It may seem strange, but in my career, some of the most unprofessional behavior I have witnessed from a candidate has been at/post job offer. You would think that would be far from the case, as a job offer is usually the culmination of multiple conversations and a determination that you would be a good fit for the company. Furthermore, you would expect the Job Seeker to still be on his/her best behavior right to the start date (and beyond).
It is almost as if some candidates let their “interview guard” down once the offer is delivered, and the real person starts to come out. Of course, in a perfect world, a person will show up as they always do and there would be no offer “surprises”. For the sake of this article, I am going to assume you are not really a “jerk” and just need some guidance regarding professional behavior during the offer and notice stage.
Let’s take a moment and frame out what I am NOT referring to when we focus on unprofessional behavior. I am NOT referencing when you delay giving an answer right away because you are thinking about it or wish to speak to your family. As long as you are working within the deadline for a signed approval that is given to you, then you are doing nothing wrong by asking for a little time to decide. I am also not referring to when a candidate waits for all testing to be completed in order to give notice. To me, it is an acceptable practice for those wanting everything settled before communicating their resignation.
So, let’s provide an outline of some of the unprofessional behavior that I am referring to. This way you can be self-aware if you find yourself doing it and can stop immediately.
• Delaying By Going Silent – Sometimes a candidate will temporarily stop responding to a Recruiter. This is either a negotiating ploy with the prospective employer to show them that you won’t jump at their first offer, or the Job Seeker is waiting for another offer to come in for comparison purposes. Either way, ignoring the Recruiter is just rude. Answer your phone or call them back.
• Providing False Information – Sometimes a Job Seeker will give a Hiring Manager false information in order to avoid telling him/her the actual truth of what is going on. For example, a Job Seeker may be tempted to communicate that notice has been given and there were no issues, when in reality they are talking about a counter offer. The idea being that if the counter offer falls through (or is not as much as he/she wants) then they want the luxury of still changing jobs.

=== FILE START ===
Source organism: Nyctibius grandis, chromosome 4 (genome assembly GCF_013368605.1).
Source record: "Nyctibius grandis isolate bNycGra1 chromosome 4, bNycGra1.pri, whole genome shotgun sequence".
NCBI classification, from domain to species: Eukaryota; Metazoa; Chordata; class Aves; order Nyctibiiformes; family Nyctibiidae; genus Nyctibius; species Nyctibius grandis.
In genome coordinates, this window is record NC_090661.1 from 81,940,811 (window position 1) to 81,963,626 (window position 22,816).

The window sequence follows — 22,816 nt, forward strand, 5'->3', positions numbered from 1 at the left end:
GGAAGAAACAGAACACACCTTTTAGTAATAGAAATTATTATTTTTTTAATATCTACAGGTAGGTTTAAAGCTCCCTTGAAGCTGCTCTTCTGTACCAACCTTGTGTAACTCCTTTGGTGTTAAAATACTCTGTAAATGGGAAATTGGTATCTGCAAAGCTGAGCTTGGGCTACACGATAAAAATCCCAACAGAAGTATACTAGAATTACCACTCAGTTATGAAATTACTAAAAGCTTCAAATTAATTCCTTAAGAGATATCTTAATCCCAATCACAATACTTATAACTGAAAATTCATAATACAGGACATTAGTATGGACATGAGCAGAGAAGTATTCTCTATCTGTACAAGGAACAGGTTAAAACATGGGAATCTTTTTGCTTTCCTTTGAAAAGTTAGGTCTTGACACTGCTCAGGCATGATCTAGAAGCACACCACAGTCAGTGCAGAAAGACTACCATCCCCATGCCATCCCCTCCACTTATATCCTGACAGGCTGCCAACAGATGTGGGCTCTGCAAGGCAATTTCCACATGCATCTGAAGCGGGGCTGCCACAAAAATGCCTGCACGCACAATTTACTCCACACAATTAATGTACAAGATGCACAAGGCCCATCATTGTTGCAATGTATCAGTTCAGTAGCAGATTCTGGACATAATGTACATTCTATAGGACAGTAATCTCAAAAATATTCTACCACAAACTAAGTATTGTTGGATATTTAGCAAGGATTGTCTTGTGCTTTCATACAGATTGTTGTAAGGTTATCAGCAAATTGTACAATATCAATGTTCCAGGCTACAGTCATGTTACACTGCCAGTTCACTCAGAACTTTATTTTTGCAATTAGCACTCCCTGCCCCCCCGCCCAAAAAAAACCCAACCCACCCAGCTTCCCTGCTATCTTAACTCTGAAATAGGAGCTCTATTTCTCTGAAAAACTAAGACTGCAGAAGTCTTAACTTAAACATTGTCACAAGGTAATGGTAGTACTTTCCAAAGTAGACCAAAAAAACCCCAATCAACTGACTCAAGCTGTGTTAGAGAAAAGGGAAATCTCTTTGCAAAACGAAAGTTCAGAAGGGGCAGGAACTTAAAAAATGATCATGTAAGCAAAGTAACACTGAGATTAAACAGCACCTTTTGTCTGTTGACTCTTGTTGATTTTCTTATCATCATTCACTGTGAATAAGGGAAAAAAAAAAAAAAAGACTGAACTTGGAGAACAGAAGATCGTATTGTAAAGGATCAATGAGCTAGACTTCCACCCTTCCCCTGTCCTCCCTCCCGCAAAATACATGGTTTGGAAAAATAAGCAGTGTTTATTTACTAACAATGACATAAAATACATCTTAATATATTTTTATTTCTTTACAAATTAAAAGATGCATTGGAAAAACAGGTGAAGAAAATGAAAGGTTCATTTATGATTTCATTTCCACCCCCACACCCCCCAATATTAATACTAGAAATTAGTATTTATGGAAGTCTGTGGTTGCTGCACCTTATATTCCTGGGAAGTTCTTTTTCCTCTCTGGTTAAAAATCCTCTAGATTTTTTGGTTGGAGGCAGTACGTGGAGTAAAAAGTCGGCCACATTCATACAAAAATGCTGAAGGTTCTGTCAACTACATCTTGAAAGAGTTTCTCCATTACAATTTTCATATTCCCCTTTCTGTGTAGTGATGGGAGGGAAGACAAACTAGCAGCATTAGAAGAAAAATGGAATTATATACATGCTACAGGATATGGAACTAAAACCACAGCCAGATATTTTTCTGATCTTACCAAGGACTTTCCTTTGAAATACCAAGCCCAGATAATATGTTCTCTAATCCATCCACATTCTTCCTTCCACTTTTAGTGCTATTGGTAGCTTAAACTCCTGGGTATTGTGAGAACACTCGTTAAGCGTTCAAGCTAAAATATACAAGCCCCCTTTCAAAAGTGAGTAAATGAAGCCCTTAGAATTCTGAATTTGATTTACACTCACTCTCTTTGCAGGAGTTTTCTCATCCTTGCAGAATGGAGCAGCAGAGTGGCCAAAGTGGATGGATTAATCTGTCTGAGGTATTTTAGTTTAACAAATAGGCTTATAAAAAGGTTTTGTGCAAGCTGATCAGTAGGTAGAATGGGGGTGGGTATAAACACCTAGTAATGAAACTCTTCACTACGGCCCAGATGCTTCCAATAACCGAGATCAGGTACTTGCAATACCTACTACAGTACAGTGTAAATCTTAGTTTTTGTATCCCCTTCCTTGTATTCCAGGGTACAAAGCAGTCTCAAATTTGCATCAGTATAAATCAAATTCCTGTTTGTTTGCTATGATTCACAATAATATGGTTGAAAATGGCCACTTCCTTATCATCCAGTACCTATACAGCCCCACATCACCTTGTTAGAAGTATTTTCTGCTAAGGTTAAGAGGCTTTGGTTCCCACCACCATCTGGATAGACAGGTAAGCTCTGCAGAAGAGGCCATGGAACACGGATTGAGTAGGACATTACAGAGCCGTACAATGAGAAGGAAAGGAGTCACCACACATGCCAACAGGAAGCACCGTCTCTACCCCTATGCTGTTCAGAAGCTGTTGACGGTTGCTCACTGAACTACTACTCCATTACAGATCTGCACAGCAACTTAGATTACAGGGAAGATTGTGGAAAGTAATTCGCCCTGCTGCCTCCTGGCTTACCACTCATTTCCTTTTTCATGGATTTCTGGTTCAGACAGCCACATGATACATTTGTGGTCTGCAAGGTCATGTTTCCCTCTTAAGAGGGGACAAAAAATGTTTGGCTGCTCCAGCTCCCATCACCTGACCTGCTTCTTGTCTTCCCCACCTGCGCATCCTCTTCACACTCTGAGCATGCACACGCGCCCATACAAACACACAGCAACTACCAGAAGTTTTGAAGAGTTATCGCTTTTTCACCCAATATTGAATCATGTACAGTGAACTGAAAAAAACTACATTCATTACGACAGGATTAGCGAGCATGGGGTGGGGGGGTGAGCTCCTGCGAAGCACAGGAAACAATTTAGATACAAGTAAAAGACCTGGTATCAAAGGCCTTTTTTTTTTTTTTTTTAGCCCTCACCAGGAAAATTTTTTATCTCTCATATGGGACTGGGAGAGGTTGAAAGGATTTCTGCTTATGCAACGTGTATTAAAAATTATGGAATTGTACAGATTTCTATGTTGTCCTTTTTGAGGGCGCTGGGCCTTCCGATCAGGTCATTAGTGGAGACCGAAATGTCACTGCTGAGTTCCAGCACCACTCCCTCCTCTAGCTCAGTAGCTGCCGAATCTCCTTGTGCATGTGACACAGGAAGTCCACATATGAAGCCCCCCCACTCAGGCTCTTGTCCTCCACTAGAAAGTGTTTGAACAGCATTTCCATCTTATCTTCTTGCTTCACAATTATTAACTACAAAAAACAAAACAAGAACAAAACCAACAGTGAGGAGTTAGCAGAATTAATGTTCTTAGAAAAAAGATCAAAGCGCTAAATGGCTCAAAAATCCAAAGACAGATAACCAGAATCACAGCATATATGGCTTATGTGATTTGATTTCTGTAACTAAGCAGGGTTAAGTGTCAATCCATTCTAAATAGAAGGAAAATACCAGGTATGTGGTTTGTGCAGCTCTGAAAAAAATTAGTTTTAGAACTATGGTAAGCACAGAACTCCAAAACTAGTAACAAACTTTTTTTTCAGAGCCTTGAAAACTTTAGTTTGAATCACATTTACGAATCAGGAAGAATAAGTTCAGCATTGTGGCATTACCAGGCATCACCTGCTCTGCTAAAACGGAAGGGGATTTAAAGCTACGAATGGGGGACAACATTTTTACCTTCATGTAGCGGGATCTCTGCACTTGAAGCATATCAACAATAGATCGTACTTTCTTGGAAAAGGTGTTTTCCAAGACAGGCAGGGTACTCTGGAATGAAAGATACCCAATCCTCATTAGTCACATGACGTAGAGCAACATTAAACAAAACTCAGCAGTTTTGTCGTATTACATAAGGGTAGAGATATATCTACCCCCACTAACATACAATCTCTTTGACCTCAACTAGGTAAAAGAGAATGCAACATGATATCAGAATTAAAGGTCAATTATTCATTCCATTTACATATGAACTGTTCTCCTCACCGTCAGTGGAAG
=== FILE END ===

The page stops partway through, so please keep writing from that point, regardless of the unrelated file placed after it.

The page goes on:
• Expressing Issues for the First Time – Any critical concerns or issues should be brought up and addressed prior to accepting an offer. For example, post-offer is not the time to express how challenging the commute will be and how you want to work from or something closer to home.
• Communicating a Late Need – Similar to the last issue, is when a person communicates a need after accepting an offer, such as informing your new Manager of a two-week vacation you have already scheduled for a month or two after you start.
• Becoming a Communication Burden – You do not need to know everything about the position and company prior to starting in the role. The exact opposite of the person who goes quiet, is the person who does not stop calling with questions. You will be given key policies and other pertinent information once hired.
It is important that you stay professional throughout the hiring process (and, of course, even after the offer has been delivered). There are at least two major reasons why you should be on your best behavior at offer:
1. Employment is at-will for most employees and an employer can pull an offer in almost every situation. So, your behavior runs the risk of being left without the position.
2. You may also be setting yourself up for failure once you start in the position. This is because your behavior will most likely carry with you into the new role and negatively impact your reputation.
For some reason, once a candidate reaches the offer stage, their behavior sometimes changes for the negative. It is imperative that you stay professional right to the end of the process (and why not try to stay professional after that).
As always, the best of luck in your job search.
The following has been prepared for the general information of WNYJobs readers. It is not meant to provide advice with respect to any specific legal or policy matter and should not be acted upon without verification by the reader.
Joe Stein WNY Human Resources Professional
Feel free to contact Joe Stein regarding questions or comments at: Joe Stein